We are inspired by neighbors helping neighbors

We are committed to an inclusive, community-based network of mutual support

We call our endeavor The Providence Village

FUNDRAISER
 

July 17, 2018

@ Flatbread Co.

 

161 Cushing St., Providence
 

RAISING DOUGH FOR THE PROVIDENCE VILLAGE!
 

A percentage of all proceeds will go to the Village. Come eat, socialize, and buy raffle tickets for a good cause!

 

We honor
Peter Capobianco
please scroll down in main column
News from the Board
The Providence Village Board gathered for a potluck and orientation of new board members in early June, at the home of former board members Cy O'Neil and Wendy Oliver, President Jim Maxwell led the group through committee reports and plans for our future. 
•••
The board would also like to thank everyone involved for making our 2018 Annual Picnic such an enthusiastic success!
PV President, Jim Maxwell, speaking to the picnic gathering at Colt State Park.
Member Group
Activities
JULY
Join us!
  • Breakfast Club
    Thurs July 5  10am
    Butcher Shop, 157 Elmgrove Ave.
    Breakfast and interesting current events discussion. Coffee or full breakfast. Dutch treat.

     
  • Movie Day
    Thursday July 12   TBA

    Join us for a movie at the Avon. Title and time to be determined. Dutch treat. Lunch or dinner optional, according to time of movie. Register by July 10, 12pm.
     

  • River Boat Rides
    2 dates!

    Mon July 16   12 noon

    Providence River Boat ride, $10, and optional lunch at 1:00pm at Tel Aviv restaurant. Dutch treat. (Come for either or both.) Reservations close Friday, July 13, 12pm. These events fill quickly!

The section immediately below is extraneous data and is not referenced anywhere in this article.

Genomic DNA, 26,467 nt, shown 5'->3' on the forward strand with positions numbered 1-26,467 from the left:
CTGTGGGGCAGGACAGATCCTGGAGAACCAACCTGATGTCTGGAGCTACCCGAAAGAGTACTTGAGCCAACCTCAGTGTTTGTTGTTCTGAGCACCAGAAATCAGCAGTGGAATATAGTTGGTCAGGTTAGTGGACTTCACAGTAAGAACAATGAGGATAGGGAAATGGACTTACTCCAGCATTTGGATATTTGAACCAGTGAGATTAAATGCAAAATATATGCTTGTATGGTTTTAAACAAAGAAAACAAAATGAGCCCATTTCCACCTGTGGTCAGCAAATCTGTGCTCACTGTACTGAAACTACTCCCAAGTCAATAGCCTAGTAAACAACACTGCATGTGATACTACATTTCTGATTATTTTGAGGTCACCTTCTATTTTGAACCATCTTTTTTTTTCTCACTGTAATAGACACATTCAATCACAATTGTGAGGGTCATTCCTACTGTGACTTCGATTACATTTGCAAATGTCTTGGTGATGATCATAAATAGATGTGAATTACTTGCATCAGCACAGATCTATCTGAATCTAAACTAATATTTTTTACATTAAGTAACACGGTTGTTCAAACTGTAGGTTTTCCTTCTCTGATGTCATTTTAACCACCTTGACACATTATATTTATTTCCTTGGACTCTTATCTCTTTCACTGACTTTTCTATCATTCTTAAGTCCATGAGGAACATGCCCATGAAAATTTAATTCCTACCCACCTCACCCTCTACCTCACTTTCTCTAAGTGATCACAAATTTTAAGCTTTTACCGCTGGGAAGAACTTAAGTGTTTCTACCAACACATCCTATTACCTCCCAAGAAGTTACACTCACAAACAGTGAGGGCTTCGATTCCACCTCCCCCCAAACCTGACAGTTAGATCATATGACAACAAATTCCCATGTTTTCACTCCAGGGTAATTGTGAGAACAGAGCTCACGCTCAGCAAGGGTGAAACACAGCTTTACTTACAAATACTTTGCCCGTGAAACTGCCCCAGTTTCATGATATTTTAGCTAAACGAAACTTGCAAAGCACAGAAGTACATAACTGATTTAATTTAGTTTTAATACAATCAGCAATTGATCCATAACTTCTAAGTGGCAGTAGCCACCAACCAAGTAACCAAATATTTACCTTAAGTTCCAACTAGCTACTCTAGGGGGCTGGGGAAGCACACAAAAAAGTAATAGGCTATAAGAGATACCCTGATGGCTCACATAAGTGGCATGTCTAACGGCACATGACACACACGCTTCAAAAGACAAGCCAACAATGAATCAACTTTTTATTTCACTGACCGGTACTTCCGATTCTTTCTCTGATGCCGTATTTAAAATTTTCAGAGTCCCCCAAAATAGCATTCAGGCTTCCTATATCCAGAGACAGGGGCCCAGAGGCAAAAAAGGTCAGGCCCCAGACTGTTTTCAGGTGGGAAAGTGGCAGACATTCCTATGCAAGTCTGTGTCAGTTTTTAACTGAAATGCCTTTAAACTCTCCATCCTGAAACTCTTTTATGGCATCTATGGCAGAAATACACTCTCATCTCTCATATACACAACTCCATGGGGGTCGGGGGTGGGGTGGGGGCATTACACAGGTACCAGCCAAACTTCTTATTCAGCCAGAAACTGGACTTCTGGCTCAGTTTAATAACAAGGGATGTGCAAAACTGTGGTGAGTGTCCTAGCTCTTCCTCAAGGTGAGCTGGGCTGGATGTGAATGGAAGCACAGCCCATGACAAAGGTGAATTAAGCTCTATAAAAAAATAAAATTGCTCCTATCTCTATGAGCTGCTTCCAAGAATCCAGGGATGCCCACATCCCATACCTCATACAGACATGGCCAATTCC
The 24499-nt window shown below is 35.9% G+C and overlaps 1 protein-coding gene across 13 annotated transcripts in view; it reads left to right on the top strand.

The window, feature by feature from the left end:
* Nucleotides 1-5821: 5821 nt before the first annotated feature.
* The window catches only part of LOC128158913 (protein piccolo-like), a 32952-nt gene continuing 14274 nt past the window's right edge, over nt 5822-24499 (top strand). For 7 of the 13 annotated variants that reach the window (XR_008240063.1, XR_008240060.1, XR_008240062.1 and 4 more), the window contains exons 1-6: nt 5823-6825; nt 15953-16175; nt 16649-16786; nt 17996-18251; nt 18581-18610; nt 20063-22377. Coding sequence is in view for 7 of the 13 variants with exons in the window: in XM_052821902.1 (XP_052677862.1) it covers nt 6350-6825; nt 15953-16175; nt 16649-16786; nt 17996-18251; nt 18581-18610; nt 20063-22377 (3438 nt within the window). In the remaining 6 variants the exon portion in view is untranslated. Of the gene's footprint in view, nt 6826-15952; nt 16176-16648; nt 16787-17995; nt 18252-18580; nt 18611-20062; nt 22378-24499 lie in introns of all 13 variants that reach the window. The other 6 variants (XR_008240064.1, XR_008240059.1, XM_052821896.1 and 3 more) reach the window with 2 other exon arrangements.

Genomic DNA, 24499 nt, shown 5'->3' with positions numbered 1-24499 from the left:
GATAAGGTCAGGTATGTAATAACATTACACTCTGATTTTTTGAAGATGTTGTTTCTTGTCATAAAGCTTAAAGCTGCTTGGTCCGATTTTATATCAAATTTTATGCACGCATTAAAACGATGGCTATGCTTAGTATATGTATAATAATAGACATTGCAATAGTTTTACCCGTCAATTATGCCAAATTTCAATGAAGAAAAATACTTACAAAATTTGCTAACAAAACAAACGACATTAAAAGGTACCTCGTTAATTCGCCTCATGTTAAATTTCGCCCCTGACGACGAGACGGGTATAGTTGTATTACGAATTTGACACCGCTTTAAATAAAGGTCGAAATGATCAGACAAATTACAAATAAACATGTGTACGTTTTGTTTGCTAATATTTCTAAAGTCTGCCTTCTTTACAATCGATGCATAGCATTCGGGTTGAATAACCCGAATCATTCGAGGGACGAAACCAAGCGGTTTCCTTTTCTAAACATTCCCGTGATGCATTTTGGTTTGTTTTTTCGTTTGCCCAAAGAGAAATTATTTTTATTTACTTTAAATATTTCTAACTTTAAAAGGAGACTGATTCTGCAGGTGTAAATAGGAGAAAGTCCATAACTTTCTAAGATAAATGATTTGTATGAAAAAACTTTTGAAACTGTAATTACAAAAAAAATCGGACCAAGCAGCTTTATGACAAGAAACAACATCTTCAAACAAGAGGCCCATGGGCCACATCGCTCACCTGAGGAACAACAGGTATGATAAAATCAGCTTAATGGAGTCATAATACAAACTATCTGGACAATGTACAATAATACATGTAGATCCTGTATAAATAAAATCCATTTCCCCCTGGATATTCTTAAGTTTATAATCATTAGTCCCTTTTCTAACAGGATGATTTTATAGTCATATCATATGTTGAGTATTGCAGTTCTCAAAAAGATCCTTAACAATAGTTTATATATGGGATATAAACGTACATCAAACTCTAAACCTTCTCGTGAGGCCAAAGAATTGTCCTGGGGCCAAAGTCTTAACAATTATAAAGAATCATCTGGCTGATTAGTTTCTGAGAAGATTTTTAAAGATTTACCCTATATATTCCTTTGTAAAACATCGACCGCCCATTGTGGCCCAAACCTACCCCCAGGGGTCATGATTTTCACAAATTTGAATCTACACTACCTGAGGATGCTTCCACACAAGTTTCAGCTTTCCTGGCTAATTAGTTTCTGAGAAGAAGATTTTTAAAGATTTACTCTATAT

Mon Aug 6   12 noon
    A second date for a River Boat Ride and lunch! Register by Friday August 3rd, 12pm.

     

  • Dinner Club
    Sun July 22 5pm
    Join us for our fabulous Dinner Club. We are going to Andreas on 268 Thayer Street: Greek and American food. Our first meal was a great success! Dutch treat. Andreas is part of our 10% Discount program! (For menu and prices, click here.)
     
  • Concert Under the Elms
    Thurs Aug 2, 6:30pm
    John Brown House, 52 Power St
    10$ or Free to RI Historical Society Members
    Music by the Driftwoods, BYO chair, blanket and/or picnic. A food truck will also be available. Dutch treat. Please register so we can sit together.

     
All events are subject to rescheduling. Must register for all events. Check email invitations for details, reply to Jane Adler and please leave your phone number: janevillage56@gmail.com

* For weekend and evening activities, members may need to provide their own transportation or carpooling.


IMPORTANT: To assure that I received your email registration for any activity, make sure you receive a "thank you" email from me. All activities subject to change.
Providence Village
Board of Directors 
2017 - 18
Jim Maxwell, President
Suzanne Francis, President Elect
Pat Mattingly, Past President
Anne Connor, Secretary
Gary Leib, Treasurer
Jane Adler
Tony Allen
Lenore Bunting

Anna Cerutti
Deborah Dunning
Joe Fisler
Suzanne Francis
Bonnie Ryvicker
Terry Percelay
Peter Viner-Brown

Phil West
Laura Young


Providence Village
Advisory Council
Deborah Dunning
Barry Fain
Jay Glasson
Beverly Ledbetter
Lynette Lopes
Marcus Mitchell
Herbert Rakatansky
Dan Siegel
Barbara Sokoloff
Bill Twaddell
Phil West
New Board Member Profile
Tony Allen
Tony Allen had three careers.  Initially he taught English at the community college in Flint, MI, followed by three years as a Peace Corps volunteer in the Philippines.  His second career was reporting for The Providence Journal covering courts and business.   Following this, he founded Barrington Books and ran the store until retiring in 2008.  In retirement, he enjoys the Lifelong Learning Collaborative, leading classes in Roman literature, Islam, current events and other topics, and serves as a volunteer driver for the Village.
 
VILLAGE SERVICES
Learn more about our new offerings
Call our service coordinators
401-441-5240
Amazon Smile Program
The Providence Village now belongs to the Amazon Smile program. This program donates a small percentage of sales to various charitable organizations. Shop at smile.amazon.com and a percentage will go back to the Providence Village. See link for further information. 

Merchant Discounts
for

Village Members